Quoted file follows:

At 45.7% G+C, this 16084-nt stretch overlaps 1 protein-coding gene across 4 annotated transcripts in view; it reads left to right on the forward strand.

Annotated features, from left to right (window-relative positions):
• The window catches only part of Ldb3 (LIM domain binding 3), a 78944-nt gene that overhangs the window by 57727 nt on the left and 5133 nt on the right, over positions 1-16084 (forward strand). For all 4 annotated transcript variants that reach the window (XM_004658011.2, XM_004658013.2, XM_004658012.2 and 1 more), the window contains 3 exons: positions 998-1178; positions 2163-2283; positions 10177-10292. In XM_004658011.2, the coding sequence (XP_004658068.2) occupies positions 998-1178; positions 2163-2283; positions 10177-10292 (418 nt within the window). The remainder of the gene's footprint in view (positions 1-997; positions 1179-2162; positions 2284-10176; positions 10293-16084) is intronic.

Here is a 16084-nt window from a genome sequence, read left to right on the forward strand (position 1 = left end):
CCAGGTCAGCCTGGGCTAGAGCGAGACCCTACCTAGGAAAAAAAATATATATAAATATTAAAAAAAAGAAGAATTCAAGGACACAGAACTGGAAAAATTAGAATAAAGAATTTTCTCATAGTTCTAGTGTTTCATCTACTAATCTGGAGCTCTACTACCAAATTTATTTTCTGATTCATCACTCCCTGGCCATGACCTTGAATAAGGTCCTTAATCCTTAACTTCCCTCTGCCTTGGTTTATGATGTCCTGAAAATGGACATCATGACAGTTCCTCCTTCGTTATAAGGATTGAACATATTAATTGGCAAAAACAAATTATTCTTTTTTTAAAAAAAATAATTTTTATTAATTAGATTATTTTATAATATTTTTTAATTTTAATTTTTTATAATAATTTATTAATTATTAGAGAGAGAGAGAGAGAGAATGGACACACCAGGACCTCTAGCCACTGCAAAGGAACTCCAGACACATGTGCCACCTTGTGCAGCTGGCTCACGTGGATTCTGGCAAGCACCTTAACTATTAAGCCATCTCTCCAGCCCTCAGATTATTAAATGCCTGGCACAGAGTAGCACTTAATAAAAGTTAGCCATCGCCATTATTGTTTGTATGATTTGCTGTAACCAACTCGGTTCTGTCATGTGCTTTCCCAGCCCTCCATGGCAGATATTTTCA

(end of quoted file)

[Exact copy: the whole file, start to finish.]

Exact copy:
At 45.7% G+C, this 16084-nt stretch overlaps 1 protein-coding gene across 4 annotated transcripts in view; it reads left to right on the forward strand.

Annotated features, from left to right (window-relative positions):
• The window catches only part of Ldb3 (LIM domain binding 3), a 78944-nt gene that overhangs the window by 57727 nt on the left and 5133 nt on the right, over positions 1-16084 (forward strand). For all 4 annotated transcript variants that reach the window (XM_004658011.2, XM_004658013.2, XM_004658012.2 and 1 more), the window contains 3 exons: positions 998-1178; positions 2163-2283; positions 10177-10292. In XM_004658011.2, the coding sequence (XP_004658068.2) occupies positions 998-1178; positions 2163-2283; positions 10177-10292 (418 nt within the window). The remainder of the gene's footprint in view (positions 1-997; positions 1179-2162; positions 2284-10176; positions 10293-16084) is intronic.

Here is a 16084-nt window from a genome sequence, read left to right on the forward strand (position 1 = left end):
CCAGGTCAGCCTGGGCTAGAGCGAGACCCTACCTAGGAAAAAAAATATATATAAATATTAAAAAAAAGAAGAATTCAAGGACACAGAACTGGAAAAATTAGAATAAAGAATTTTCTCATAGTTCTAGTGTTTCATCTACTAATCTGGAGCTCTACTACCAAATTTATTTTCTGATTCATCACTCCCTGGCCATGACCTTGAATAAGGTCCTTAATCCTTAACTTCCCTCTGCCTTGGTTTATGATGTCCTGAAAATGGACATCATGACAGTTCCTCCTTCGTTATAAGGATTGAACATATTAATTGGCAAAAACAAATTATTCTTTTTTTAAAAAAAATAATTTTTATTAATTAGATTATTTTATAATATTTTTTAATTTTAATTTTTTATAATAATTTATTAATTATTAGAGAGAGAGAGAGAGAGAATGGACACACCAGGACCTCTAGCCACTGCAAAGGAACTCCAGACACATGTGCCACCTTGTGCAGCTGGCTCACGTGGATTCTGGCAAGCACCTTAACTATTAAGCCATCTCTCCAGCCCTCAGATTATTAAATGCCTGGCACAGAGTAGCACTTAATAAAAGTTAGCCATCGCCATTATTGTTTGTATGATTTGCTGTAACCAACTCGGTTCTGTCATGTGCTTTCCCAGCCCTCCATGGCAGATATTTTCA